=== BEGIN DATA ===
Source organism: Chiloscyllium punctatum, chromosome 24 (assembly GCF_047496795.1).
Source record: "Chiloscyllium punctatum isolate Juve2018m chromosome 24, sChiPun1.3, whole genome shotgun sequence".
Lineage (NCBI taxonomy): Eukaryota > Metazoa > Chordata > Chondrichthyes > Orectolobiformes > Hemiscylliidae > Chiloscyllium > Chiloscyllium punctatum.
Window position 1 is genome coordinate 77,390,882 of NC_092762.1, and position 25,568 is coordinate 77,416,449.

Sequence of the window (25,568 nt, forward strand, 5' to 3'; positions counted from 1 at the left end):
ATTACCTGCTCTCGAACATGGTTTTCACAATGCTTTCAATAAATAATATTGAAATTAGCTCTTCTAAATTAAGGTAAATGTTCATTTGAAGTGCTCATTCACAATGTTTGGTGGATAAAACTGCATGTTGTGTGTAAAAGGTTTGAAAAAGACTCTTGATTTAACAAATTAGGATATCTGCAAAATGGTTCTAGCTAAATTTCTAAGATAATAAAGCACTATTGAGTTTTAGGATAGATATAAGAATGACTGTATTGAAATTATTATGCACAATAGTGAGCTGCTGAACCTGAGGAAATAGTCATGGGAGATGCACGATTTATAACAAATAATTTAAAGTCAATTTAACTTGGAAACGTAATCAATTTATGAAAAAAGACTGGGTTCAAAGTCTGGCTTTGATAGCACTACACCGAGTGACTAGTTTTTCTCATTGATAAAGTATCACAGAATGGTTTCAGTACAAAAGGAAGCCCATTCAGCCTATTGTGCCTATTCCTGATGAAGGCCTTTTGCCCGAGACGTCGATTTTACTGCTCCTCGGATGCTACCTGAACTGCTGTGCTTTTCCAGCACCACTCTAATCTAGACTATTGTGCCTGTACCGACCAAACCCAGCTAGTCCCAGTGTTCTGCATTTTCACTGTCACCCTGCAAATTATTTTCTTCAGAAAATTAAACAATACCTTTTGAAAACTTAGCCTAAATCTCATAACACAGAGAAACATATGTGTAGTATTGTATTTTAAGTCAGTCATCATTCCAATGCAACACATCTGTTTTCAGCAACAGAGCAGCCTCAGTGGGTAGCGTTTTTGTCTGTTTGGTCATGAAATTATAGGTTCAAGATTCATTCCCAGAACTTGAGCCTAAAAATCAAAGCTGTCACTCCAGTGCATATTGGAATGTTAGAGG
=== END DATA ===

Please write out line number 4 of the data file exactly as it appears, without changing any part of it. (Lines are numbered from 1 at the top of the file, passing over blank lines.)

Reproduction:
Window position 1 is genome coordinate 77,390,882 of NC_092762.1, and position 25,568 is coordinate 77,416,449.